Whole-Body Vibration in Horizontal Direction for Stroke Rehabilitation: A Randomized Controlled Trial.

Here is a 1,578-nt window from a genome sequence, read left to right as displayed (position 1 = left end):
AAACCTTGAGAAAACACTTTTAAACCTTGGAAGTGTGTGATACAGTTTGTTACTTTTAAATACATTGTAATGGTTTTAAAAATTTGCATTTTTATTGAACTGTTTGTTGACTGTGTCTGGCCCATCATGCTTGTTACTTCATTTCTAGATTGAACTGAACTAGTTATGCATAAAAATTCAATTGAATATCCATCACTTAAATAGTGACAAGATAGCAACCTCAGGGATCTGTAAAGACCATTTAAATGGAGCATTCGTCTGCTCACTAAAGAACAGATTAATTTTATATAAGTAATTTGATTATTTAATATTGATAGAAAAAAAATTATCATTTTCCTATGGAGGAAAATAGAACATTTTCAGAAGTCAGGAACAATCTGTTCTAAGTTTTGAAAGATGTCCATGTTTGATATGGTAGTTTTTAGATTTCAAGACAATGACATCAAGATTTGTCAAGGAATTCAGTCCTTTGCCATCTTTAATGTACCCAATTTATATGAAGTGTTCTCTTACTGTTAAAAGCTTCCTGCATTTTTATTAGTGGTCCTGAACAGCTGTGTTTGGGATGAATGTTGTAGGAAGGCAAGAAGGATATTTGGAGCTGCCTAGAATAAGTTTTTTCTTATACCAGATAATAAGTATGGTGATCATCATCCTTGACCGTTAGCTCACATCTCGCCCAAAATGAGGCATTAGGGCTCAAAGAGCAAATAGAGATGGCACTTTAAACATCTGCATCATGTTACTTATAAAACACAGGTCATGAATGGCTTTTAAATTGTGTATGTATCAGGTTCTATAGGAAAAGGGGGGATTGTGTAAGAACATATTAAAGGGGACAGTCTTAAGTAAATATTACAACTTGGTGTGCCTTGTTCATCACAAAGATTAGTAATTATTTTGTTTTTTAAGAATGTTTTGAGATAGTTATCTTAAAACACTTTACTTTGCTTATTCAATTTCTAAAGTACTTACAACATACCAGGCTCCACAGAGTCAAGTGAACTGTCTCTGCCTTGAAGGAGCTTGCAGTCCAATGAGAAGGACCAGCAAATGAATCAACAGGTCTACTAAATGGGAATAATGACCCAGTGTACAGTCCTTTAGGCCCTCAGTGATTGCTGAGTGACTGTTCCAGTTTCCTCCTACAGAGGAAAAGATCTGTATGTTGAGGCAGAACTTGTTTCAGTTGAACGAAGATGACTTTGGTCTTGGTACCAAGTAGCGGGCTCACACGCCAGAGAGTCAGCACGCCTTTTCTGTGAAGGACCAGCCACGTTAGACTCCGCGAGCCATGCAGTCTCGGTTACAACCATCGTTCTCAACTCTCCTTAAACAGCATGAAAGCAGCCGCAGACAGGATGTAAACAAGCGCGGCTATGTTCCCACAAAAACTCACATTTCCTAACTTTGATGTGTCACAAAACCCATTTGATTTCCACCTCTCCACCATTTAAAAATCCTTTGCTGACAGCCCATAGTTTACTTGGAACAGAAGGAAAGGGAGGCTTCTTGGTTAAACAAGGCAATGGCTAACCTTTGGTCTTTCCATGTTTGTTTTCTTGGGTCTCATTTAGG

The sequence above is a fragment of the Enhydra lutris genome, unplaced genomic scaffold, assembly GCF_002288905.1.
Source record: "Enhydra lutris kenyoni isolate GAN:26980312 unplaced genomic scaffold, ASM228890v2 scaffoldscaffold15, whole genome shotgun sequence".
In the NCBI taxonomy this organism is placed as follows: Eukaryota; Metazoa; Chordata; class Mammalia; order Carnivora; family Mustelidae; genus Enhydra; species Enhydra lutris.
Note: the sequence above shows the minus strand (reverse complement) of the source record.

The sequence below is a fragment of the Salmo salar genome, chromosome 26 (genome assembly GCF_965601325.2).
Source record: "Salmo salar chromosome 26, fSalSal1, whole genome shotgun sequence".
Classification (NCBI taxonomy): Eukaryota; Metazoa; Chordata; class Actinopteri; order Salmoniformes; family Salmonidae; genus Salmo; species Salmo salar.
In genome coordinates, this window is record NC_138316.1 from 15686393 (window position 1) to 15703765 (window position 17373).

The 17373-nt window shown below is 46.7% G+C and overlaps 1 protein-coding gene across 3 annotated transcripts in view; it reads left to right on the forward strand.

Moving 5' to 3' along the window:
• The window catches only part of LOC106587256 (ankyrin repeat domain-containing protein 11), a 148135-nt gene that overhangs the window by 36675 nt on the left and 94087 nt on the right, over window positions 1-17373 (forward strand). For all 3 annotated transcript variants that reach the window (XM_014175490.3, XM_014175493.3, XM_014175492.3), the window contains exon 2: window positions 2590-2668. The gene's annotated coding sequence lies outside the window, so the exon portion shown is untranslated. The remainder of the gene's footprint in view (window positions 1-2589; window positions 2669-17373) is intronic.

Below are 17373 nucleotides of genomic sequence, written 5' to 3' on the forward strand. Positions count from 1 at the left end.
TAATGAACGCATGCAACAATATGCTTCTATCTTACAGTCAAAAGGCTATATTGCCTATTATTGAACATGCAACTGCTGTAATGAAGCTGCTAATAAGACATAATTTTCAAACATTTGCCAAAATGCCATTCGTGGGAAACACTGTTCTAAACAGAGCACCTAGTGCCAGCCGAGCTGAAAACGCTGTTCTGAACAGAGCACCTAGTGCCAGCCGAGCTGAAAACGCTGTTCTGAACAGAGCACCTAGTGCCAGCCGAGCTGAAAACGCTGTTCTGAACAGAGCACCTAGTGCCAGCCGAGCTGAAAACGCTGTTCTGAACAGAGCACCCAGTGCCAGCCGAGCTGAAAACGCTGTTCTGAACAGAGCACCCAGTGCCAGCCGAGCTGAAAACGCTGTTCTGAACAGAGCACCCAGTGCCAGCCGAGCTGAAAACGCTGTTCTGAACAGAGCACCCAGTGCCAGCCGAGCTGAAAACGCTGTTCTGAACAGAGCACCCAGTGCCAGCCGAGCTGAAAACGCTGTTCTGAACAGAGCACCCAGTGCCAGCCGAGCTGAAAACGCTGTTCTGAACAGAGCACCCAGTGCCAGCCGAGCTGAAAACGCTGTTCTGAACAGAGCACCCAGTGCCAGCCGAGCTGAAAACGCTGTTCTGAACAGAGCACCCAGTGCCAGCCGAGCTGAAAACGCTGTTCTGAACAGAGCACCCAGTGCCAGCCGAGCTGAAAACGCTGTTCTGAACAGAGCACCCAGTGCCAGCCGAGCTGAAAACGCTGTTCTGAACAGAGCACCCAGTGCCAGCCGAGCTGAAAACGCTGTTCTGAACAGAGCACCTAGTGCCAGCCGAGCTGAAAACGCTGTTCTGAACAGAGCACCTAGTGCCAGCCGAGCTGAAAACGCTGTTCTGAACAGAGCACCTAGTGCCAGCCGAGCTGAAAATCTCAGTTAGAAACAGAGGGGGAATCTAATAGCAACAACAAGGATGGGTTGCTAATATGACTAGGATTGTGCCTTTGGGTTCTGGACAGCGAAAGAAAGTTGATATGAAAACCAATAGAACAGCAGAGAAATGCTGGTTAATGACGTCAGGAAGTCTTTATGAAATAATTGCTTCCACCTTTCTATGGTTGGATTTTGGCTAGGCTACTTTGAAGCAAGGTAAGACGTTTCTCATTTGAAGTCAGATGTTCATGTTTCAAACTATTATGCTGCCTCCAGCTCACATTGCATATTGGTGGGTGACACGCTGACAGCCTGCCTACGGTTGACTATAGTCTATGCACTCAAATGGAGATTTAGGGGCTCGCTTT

BACKGROUND As most of the existing whole-body vibration (WBV) training programs provide vertical or rotatory vibration, studies on the effects of horizontal vibration have rarely been reported. The present study was conducted to investigate the effect of WBV in the horizontal direction on balance and gait ability in chronic stroke survivors. MATERIAL AND METHODS This study was designed as a randomized controlled trial. Twenty-one stroke survivors were randomly allocated into 2 groups (whole-body vibration group [n=9] and control group [n=12]). In the WBV group, WBV training in the horizontal direction was conducted for 6 weeks, and a conventional rehabilitation for 30 min, 3 days per week for a 6-week period, was conducted in both the WBV and control groups. Outcome variables included the static balance and gait ability measured before training and after 6 weeks. RESULTS On comparing the outcome variables before and after training in the WBV group, significant differences were observed in the cadence and single support time of gait ability. However, there were no significant differences in other variables, including velocity, step length, stride length, and double support time. In addition, after training, no significant differences in all variables were observed between the 2 groups. CONCLUSIONS The results of this study suggest that WBV training in the horizontal direction has few positive effects on balance and gait function in chronic stroke survivors. However, further investigation is needed to confirm this.